Lack of a support system and unhealthy stress coping mechanisms can also play a role in a person’s susceptibility to abusing hallucinogens.

This information makes way for risk factors of hallucinogen addiction, which include:

  • History of substance abuse disorders in the family
  • Personal history of substance abuse disorders
  • Age group 18 to 30
  • Ability to easily access illicit drugs
  • History of mental disorders in the family
  • Personal history of mental disorders

How Does Hallucinogen Addiction Affect Physical and Mental Health?

Hallucinogen addiction (which is mostly psychological rather than physical, can lead to devastating penalties. These short- and long-term negative consequences not only affect the user’s mind but also their body and social/professional life.

The side effects of hallucinogen addiction on physical health include:

  • Blurred vision
  • Difficulty breathing
  • Rapid breathing
  • Increase in body temperature (hyperthermia)
  • Decrease in body temperature (hypothermia)
  • Impaired motor abilities
  • Slurred speech
  • Illogical speech
  • Sensory distortions
  • Inability to feel pain
  • Dilated pupils
  • Seizures
  • Coma
  • Stroke
  • Memory loss
  • Respiratory failure
  • Death

The side effects of hallucinogen addiction on mental health include:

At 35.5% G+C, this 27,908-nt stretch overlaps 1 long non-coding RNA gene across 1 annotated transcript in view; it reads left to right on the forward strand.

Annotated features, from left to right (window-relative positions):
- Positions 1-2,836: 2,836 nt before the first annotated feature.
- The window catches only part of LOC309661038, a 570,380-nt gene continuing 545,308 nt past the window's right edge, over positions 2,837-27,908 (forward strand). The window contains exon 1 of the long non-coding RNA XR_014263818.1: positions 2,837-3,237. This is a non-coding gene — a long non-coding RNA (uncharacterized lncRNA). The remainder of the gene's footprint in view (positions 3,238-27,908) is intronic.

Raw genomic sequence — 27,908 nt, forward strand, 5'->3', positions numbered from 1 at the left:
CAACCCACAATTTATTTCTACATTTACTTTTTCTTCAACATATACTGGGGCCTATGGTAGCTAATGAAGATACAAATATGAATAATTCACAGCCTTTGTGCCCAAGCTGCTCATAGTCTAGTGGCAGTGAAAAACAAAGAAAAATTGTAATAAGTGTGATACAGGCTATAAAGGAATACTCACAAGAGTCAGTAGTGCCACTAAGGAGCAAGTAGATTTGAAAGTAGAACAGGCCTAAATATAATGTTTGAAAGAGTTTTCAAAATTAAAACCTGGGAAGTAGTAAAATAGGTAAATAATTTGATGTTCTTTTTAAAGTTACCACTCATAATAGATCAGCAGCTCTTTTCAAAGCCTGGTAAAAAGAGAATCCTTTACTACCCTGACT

• Anxiety
  • Confusion
  • Seeing things or hearing sounds that aren’t there (hallucinations)
  • Paranoia
  • Objects look like they’re breathing
  • Panic attack
  • Feeling detached
  • Mood swings
  • Irritability
  • Violence
  • Amnesia
  • Euphoria
  • Major depression
  • Schizophrenia triggers
  • Suicidal tendencies
  • Psychosis

The side effects of hallucinogen addiction on aspects of personal life include:

  • Withdrawing from normal activities
  • Family problems
  • Failure in career
  • Tensions in romantic relationships
  • Friendships are strained or cut off
  • Financial struggles

Types of Hallucinogen Addiction Treatment Programs

Various treatment options are available for hallucinogen addiction depending on the patient’s case.

Considering factors such as the type of hallucinogen, severity of abuse, co-occurring psychological and/or physical conditions, and social/emotional issues helps determine the best approach to recovery.

The following are the most common hallucinogen addiction treatment programs:

Inpatient Treatment